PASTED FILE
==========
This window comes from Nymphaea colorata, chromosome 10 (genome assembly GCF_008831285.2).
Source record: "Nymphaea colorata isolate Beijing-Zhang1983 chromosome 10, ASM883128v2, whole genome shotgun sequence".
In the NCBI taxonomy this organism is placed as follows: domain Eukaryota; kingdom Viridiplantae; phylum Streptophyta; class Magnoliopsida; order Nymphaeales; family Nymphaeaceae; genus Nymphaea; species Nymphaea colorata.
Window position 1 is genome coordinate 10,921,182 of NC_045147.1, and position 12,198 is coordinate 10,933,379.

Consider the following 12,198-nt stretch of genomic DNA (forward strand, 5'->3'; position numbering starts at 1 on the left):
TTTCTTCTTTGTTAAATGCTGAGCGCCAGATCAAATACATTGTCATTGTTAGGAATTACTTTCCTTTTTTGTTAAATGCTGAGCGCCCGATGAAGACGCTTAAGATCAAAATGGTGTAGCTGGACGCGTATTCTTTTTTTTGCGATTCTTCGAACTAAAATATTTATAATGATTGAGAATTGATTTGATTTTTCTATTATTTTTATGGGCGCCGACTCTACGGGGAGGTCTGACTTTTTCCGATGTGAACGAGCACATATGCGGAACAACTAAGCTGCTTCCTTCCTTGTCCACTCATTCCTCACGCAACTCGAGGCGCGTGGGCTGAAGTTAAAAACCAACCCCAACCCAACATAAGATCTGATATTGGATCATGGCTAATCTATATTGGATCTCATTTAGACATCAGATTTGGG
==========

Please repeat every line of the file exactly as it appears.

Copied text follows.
This window comes from Nymphaea colorata, chromosome 10 (genome assembly GCF_008831285.2).
Source record: "Nymphaea colorata isolate Beijing-Zhang1983 chromosome 10, ASM883128v2, whole genome shotgun sequence".
In the NCBI taxonomy this organism is placed as follows: domain Eukaryota; kingdom Viridiplantae; phylum Streptophyta; class Magnoliopsida; order Nymphaeales; family Nymphaeaceae; genus Nymphaea; species Nymphaea colorata.
Window position 1 is genome coordinate 10,921,182 of NC_045147.1, and position 12,198 is coordinate 10,933,379.

Consider the following 12,198-nt stretch of genomic DNA (forward strand, 5'->3'; position numbering starts at 1 on the left):
TTTCTTCTTTGTTAAATGCTGAGCGCCAGATCAAATACATTGTCATTGTTAGGAATTACTTTCCTTTTTTGTTAAATGCTGAGCGCCCGATGAAGACGCTTAAGATCAAAATGGTGTAGCTGGACGCGTATTCTTTTTTTTGCGATTCTTCGAACTAAAATATTTATAATGATTGAGAATTGATTTGATTTTTCTATTATTTTTATGGGCGCCGACTCTACGGGGAGGTCTGACTTTTTCCGATGTGAACGAGCACATATGCGGAACAACTAAGCTGCTTCCTTCCTTGTCCACTCATTCCTCACGCAACTCGAGGCGCGTGGGCTGAAGTTAAAAACCAACCCCAACCCAACATAAGATCTGATATTGGATCATGGCTAATCTATATTGGATCTCATTTAGACATCAGATTTGGG